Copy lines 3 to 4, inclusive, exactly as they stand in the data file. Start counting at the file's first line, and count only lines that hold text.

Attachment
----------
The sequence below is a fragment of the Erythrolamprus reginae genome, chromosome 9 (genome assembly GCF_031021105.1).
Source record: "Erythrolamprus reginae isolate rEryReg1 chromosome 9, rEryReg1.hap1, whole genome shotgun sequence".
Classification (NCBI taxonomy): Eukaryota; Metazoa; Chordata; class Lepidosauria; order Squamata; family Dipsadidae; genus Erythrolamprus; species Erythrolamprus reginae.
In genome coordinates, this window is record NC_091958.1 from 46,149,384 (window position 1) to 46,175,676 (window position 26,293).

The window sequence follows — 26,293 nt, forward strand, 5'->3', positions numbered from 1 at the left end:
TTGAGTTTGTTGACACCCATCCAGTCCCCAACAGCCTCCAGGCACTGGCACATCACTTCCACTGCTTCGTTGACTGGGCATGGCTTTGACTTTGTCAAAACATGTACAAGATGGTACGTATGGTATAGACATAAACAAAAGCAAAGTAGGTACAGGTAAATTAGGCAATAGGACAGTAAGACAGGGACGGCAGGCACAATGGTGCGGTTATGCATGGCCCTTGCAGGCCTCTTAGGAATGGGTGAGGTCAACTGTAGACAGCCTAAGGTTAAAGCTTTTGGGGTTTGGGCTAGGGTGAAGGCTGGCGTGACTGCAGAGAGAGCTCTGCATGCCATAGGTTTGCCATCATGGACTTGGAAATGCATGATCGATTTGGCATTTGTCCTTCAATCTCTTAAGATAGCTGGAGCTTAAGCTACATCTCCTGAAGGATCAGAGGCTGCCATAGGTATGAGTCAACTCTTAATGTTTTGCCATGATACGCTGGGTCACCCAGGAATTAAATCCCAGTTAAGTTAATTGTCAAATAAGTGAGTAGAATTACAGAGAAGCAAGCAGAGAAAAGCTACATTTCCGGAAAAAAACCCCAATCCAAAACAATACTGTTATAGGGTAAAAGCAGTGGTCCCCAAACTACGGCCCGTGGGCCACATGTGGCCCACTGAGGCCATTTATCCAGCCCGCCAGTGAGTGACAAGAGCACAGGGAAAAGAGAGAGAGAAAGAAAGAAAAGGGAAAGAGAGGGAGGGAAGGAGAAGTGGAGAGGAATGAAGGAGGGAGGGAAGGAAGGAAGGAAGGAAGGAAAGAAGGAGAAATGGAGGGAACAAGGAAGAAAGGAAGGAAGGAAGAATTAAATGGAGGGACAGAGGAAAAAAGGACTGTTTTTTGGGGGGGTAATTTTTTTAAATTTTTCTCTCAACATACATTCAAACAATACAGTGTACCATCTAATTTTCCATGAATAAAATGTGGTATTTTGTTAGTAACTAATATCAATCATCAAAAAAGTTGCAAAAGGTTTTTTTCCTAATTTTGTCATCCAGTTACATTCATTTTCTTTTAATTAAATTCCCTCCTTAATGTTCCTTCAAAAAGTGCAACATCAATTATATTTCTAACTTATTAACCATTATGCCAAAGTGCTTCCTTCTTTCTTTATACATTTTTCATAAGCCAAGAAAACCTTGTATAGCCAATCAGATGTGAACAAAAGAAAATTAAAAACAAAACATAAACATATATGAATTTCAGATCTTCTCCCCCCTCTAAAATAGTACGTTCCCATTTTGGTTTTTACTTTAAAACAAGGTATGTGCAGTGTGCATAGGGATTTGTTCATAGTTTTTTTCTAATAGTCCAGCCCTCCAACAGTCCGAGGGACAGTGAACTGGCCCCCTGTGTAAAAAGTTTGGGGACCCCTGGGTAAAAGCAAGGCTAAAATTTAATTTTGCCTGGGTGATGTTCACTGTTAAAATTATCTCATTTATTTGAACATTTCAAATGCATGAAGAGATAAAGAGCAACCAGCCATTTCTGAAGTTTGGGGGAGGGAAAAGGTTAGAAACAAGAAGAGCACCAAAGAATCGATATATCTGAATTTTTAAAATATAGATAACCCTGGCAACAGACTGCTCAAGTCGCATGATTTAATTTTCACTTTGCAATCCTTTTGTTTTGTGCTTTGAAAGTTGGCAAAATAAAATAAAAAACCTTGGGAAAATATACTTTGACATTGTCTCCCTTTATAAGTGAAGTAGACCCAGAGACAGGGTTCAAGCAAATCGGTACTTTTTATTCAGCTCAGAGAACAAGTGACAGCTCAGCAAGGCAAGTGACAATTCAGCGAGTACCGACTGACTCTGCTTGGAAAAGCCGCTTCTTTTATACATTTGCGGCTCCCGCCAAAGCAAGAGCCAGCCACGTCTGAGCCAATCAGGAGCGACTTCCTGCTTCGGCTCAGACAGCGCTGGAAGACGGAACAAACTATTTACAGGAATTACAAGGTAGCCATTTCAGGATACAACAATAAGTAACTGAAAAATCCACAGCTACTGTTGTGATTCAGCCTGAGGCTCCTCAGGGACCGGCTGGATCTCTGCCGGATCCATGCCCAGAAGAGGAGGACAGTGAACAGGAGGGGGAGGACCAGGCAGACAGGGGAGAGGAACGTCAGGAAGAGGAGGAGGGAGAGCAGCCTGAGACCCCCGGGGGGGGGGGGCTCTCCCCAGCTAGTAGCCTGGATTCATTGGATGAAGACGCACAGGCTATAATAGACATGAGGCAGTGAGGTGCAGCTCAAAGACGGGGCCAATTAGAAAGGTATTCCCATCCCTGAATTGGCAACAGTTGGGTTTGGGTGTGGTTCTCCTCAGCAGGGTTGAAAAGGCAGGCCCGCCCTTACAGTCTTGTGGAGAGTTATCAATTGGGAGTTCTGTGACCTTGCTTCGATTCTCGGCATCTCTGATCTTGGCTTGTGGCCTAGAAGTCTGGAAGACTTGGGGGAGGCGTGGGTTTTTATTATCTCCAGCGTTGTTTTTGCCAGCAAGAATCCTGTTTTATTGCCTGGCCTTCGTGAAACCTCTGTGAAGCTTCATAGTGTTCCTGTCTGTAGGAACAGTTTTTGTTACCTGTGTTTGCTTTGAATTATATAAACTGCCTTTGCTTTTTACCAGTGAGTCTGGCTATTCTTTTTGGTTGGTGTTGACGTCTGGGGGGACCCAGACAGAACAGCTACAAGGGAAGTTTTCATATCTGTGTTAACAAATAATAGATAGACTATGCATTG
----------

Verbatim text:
Classification (NCBI taxonomy): Eukaryota; Metazoa; Chordata; class Lepidosauria; order Squamata; family Dipsadidae; genus Erythrolamprus; species Erythrolamprus reginae.
In genome coordinates, this window is record NC_091958.1 from 46,149,384 (window position 1) to 46,175,676 (window position 26,293).